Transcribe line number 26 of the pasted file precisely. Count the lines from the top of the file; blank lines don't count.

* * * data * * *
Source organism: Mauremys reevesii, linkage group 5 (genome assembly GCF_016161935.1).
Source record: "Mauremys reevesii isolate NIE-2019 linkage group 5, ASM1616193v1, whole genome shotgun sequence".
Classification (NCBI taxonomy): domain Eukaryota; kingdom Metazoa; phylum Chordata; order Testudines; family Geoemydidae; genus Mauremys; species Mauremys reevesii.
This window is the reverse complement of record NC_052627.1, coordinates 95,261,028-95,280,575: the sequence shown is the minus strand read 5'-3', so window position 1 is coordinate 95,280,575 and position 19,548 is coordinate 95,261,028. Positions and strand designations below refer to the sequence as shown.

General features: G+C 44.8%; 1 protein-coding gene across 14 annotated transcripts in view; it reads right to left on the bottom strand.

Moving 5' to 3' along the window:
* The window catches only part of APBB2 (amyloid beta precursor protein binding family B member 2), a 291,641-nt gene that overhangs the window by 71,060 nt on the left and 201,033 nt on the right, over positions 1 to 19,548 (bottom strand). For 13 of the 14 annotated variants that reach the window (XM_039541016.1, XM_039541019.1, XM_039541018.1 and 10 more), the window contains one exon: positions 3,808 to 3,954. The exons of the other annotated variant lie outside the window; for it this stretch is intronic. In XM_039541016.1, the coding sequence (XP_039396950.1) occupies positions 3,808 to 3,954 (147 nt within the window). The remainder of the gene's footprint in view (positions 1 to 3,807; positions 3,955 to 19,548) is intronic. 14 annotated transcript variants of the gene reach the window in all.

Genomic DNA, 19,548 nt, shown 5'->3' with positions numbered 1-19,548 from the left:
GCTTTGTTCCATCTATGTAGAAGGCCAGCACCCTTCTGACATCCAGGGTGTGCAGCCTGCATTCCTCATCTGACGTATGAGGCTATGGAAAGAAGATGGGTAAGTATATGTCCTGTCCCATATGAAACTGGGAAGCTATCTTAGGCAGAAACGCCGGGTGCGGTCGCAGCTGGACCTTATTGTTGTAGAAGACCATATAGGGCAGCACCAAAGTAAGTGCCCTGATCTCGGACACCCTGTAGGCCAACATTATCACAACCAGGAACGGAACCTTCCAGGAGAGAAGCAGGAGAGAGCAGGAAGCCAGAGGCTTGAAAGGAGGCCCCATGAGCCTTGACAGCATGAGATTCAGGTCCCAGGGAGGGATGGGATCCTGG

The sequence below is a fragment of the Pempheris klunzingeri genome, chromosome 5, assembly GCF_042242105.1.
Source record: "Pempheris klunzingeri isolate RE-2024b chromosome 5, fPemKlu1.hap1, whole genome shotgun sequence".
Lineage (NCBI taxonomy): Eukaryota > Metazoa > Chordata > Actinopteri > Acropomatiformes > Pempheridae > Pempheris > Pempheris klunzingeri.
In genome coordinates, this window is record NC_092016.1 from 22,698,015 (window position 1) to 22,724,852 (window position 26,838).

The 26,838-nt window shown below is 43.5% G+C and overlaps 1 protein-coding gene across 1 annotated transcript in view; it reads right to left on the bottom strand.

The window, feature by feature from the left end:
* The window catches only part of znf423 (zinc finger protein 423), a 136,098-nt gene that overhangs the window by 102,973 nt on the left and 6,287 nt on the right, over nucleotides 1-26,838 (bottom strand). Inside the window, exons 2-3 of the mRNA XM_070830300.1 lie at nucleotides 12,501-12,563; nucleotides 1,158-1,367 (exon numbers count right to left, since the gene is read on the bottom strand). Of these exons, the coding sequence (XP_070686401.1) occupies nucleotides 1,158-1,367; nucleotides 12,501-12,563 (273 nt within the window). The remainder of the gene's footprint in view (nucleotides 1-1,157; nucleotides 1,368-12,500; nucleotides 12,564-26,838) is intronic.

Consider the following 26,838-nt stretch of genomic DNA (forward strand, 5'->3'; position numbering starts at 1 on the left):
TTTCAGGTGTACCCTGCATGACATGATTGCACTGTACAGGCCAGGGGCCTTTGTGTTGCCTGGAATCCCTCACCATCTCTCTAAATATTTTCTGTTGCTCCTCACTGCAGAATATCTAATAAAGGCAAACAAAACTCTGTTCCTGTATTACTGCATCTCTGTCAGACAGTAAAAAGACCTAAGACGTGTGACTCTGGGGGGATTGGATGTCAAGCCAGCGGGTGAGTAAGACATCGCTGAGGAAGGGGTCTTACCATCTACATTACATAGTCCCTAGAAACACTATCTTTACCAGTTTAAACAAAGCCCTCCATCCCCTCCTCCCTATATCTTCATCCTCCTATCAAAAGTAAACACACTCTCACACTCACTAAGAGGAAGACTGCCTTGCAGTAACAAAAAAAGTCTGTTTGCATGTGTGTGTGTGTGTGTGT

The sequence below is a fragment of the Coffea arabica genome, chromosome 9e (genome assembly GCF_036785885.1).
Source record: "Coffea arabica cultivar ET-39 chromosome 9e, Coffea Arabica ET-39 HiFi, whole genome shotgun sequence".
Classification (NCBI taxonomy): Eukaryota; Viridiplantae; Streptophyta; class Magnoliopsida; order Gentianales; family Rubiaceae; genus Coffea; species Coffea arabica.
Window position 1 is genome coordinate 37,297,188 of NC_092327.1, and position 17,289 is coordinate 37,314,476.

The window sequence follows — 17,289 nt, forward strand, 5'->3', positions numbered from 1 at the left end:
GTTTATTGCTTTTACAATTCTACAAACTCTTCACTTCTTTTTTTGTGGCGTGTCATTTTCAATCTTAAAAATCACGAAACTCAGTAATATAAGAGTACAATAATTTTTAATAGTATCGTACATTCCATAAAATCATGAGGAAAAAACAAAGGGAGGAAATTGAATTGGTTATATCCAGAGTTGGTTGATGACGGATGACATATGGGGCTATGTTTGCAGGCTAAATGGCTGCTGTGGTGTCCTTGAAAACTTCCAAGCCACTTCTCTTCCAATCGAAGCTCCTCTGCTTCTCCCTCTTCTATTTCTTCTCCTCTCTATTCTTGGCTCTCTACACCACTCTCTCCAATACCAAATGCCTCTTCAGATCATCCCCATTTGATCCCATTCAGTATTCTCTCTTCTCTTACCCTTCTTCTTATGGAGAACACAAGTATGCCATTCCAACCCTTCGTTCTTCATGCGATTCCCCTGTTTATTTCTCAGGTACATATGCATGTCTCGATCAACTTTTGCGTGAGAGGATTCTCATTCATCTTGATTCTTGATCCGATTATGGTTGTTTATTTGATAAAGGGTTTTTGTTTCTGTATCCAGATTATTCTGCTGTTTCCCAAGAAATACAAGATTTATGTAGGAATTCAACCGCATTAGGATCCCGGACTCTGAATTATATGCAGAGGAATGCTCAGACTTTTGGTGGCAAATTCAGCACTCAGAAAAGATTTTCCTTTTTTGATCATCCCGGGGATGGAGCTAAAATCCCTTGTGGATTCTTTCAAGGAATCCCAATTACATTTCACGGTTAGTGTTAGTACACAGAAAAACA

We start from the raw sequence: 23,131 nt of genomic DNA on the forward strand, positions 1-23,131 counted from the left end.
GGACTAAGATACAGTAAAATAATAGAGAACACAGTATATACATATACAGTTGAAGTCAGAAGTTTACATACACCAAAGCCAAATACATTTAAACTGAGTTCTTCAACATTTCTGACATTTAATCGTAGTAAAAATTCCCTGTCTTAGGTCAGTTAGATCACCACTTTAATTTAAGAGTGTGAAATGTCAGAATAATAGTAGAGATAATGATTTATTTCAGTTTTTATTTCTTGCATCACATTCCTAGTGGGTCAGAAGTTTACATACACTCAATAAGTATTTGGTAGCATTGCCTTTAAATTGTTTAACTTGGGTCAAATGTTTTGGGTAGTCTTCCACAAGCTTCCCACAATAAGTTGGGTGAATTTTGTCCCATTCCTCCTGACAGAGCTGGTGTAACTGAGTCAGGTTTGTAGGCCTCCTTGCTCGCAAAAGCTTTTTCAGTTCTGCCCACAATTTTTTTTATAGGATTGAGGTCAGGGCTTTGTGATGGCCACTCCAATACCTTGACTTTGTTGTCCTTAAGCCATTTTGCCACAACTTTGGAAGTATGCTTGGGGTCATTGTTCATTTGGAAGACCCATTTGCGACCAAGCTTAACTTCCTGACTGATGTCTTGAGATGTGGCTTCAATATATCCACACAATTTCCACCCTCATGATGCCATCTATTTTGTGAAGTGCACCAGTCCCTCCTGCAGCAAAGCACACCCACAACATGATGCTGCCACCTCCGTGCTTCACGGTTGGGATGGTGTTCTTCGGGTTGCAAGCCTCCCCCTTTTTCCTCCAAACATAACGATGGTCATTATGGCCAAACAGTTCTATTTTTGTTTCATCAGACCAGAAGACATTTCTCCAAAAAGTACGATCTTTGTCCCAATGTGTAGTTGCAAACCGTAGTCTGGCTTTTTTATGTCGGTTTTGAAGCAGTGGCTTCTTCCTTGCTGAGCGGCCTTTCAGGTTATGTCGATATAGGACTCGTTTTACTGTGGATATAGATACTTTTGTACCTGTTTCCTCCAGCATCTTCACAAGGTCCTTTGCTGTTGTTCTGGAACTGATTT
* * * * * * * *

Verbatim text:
GGACTAAGATACAGTAAAATAATAGAGAACACAGTATATACATATACAGTTGAAGTCAGAAGTTTACATACACCAAAGCCAAATACATTTAAACTGAGTTCTTCAACATTTCTGACATTTAATCGTAGTAAAAATTCCCTGTCTTAGGTCAGTTAGATCACCACTTTAATTTAAGAGTGTGAAATGTCAGAATAATAGTAGAGATAATGATTTATTTCAGTTTTTATTTCTTGCATCACATTCCTAGTGGGTCAGAAGTTTACATACACTCAATAAGTATTTGGTAGCATTGCCTTTAAATTGTTTAACTTGGGTCAAATGTTTTGGGTAGTCTTCCACAAGCTTCCCACAATAAGTTGGGTGAATTTTGTCCCATTCCTCCTGACAGAGCTGGTGTAACTGAGTCAGGTTTGTAGGCCTCCTTGCTCGCAAAAGCTTTTTCAGTTCTGCCCACAATTTTTTTTATAGGATTGAGGTCAGGGCTTTGTGATGGCCACTCCAATACCTTGACTTTGTTGTCCTTAAGCCATTTTGCCACAACTTTGGAAGTATGCTTGGGGTCATTGTTCATTTGGAAGACCCATTTGCGACCAAGCTTAACTTCCTGACTGATGTCTTGAGATGTGGCTTCAATATATCCACACAATTTCCACCCTCATGATGCCATCTATTTTGTGAAGTGCACCAGTCCCTCCTGCAGCAAAGCACACCCACAACATGATGCTGCCACCTCCGTGCTTCACGGTTGGGATGGTGTTCTTCGGGTTGCAAGCCTCCCCCTTTTTCCTCCAAACATAACGATGGTCATTATGGCCAAACAGTTCTATTTTTGTTTCATCAGACCAGAAGACATTTCTCCAAAAAGTACGATCTTTGTCCCAATGTGTAGTTGCAAACCGTAGTCTGGCTTTTTTATGTCGGTTTTGAAGCAGTGGCTTCTTCCTTGCTGAGCGGCCTTTCAGGTTATGTCGATATAGGACTCGTTTTACTGTGGATATAGATACTTTTGTACCTGTTTCCTCCAGCATCTTCACAAGGTCCTTTGCTGTTGTTCTGGAACTGATTT